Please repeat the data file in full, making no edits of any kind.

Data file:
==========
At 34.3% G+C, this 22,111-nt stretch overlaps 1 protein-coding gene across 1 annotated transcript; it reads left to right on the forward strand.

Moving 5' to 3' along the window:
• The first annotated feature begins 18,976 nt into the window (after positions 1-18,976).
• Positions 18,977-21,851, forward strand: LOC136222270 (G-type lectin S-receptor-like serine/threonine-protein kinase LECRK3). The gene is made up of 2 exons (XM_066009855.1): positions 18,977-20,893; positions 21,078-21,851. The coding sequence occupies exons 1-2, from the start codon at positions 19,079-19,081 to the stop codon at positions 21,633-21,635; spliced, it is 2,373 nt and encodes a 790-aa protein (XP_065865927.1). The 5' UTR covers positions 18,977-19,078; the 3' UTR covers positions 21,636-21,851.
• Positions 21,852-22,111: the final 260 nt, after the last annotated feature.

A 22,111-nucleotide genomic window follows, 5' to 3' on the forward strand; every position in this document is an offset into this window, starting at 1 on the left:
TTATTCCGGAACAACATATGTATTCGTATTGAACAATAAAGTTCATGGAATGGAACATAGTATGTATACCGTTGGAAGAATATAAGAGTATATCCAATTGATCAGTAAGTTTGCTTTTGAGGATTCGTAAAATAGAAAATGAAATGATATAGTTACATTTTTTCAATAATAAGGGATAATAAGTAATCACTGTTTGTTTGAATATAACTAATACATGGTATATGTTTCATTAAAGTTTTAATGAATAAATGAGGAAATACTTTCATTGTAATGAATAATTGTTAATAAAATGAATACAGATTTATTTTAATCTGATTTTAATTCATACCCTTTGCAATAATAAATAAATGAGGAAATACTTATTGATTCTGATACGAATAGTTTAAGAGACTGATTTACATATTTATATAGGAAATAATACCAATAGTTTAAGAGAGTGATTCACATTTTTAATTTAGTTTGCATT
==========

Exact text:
At 34.3% G+C, this 22,111-nt stretch overlaps 1 protein-coding gene across 1 annotated transcript; it reads left to right on the forward strand.

Moving 5' to 3' along the window:
• The first annotated feature begins 18,976 nt into the window (after positions 1-18,976).
• Positions 18,977-21,851, forward strand: LOC136222270 (G-type lectin S-receptor-like serine/threonine-protein kinase LECRK3). The gene is made up of 2 exons (XM_066009855.1): positions 18,977-20,893; positions 21,078-21,851. The coding sequence occupies exons 1-2, from the start codon at positions 19,079-19,081 to the stop codon at positions 21,633-21,635; spliced, it is 2,373 nt and encodes a 790-aa protein (XP_065865927.1). The 5' UTR covers positions 18,977-19,078; the 3' UTR covers positions 21,636-21,851.
• Positions 21,852-22,111: the final 260 nt, after the last annotated feature.

A 22,111-nucleotide genomic window follows, 5' to 3' on the forward strand; every position in this document is an offset into this window, starting at 1 on the left:
TTATTCCGGAACAACATATGTATTCGTATTGAACAATAAAGTTCATGGAATGGAACATAGTATGTATACCGTTGGAAGAATATAAGAGTATATCCAATTGATCAGTAAGTTTGCTTTTGAGGATTCGTAAAATAGAAAATGAAATGATATAGTTACATTTTTTCAATAATAAGGGATAATAAGTAATCACTGTTTGTTTGAATATAACTAATACATGGTATATGTTTCATTAAAGTTTTAATGAATAAATGAGGAAATACTTTCATTGTAATGAATAATTGTTAATAAAATGAATACAGATTTATTTTAATCTGATTTTAATTCATACCCTTTGCAATAATAAATAAATGAGGAAATACTTATTGATTCTGATACGAATAGTTTAAGAGACTGATTTACATATTTATATAGGAAATAATACCAATAGTTTAAGAGAGTGATTCACATTTTTAATTTAGTTTGCATT